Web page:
The Tabata Revolution Explained: What, Why, and How to Tabata

Tabata is a unique form of high-intensity interval-type cardiovascular exercise based on research completed by the Japanese researcher Izumi Tabata, PhD, MD, in the mid-1990s.

This form of training can exceptionally boost fat loss, increase the production of human growth hormone and improve insulin sensitivity without any loss in muscle mass. And together with warm-up and cool-down, the original protocol takes a total of 16 minutes to complete, which makes it very popular among people who don’t enjoy performing cardio or don’t have a lot of time for it in their existing training routine.

It’s pretty much undeniable that the Tabata protocol offers maximum benefits with the least amount of time that can be used to get them.

Interval training is nothing new, but the Tabata protocol adds new benefits to the mix – it targets the fast-twitch muscle fibers better than any other type of training. Also, intense exercise raises our metabolic rate to about 15 times the basal metabolic rate or BMR.

When you perform it regularly, the body increases the amount of energy it burns while at rest as well, allowing for greater fat loss all throughout the day. Dr. Tabata’s study found that using this methods five days a week for six weeks produced a 14% increase in the aerobic capacity and a 28% increase in the anaerobic capacity of the participants, resulting with a significant improvement in stamina.

This form of exercising can be used with equal success for both fat loss goals and strength and mass gains. The list of exercises that you can use is virtually endless, including burpees, sit-ups, pull-ups, push-ups, squats, crunches, bicep curls, triceps dips, sprints, shoulder presses, flys, leg raises, calf raises, bench presses and deadlifts.

The important part is to make sure you do 20 seconds of each exercise followed by 10 seconds of rest until you complete a whole cycle, and then repeat it for a total of eight times. This is the standard form, but once you master it you can add your own variations.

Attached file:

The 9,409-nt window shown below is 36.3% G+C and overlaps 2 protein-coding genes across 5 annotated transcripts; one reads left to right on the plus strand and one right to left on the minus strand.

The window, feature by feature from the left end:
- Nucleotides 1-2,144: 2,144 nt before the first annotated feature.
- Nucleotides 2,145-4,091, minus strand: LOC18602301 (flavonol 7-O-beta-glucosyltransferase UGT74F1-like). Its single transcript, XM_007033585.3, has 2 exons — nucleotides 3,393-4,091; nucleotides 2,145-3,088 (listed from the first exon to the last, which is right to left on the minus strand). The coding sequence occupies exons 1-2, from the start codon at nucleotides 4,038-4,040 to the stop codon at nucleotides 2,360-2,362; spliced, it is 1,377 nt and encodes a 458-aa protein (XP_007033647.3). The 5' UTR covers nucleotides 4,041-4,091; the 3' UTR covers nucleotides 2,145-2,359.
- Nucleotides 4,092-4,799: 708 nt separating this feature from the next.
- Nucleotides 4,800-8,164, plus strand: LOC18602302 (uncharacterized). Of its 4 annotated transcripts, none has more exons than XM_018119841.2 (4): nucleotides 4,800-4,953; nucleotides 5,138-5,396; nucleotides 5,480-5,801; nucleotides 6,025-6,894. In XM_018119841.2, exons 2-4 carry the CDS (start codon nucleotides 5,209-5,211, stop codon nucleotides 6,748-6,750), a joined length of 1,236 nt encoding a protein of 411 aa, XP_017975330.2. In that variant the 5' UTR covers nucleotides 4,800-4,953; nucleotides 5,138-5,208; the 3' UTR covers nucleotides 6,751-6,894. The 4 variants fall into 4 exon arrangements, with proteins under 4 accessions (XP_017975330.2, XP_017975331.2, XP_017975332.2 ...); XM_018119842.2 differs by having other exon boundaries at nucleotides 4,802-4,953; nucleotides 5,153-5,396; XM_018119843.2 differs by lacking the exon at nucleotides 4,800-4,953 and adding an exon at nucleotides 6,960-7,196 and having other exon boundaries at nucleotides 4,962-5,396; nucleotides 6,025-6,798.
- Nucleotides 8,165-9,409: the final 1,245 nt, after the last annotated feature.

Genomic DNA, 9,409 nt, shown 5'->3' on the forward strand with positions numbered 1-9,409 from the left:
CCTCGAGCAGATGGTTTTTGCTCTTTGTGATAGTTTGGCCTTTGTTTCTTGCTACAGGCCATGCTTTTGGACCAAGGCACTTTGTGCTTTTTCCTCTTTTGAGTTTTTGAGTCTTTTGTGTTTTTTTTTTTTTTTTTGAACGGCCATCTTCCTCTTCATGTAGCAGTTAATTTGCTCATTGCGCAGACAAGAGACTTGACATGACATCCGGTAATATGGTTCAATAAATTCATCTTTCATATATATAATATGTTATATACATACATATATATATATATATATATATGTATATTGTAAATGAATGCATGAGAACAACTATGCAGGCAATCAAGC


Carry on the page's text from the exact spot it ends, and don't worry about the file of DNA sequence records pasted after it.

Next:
You can start the Tabata training with this common routine:

  1. Push-ups – 20 seconds, followed by 10 seconds of rest
  2. Squats – 20 seconds, followed by 10 seconds of rest
  3. Sprints – 20 seconds, followed by 10 seconds of rest
  4. Jumping rope – 20 seconds, followed by 10 seconds of rest
  5. Repeat the cycle for seven more times

This routine should take around 16 minutes to complete. The 20-second intervals may seem easy at first, but if you employ your maximum capacity at each (which is the point of the exercise), they will prove hard enough to effectively fatigue your muscles. The Tabata protocol will increase your endurance, teach your body to tolerate lactic acid and keep your metabolism high all day long, which makes it one of the best training routines with complete fitness benefits.

Recommended frequency of training

Needless to say, this protocol is very demanding and is not suitable for beginners who are not used to high-intensity exercise. The standard recommendation is to perform two Tabata workouts per weak after an adequate warm-up routine. The people who find it too intense would benefit from longer warm-ups and gradually working their way up to a higher intensity and longer duration. It’s expected to feel extreme muscle soreness at the beginning, but after a few weeks of training your body will adjust properly and the soreness will diminish significantly. Not to mention, you’ll burning a ton of fat!

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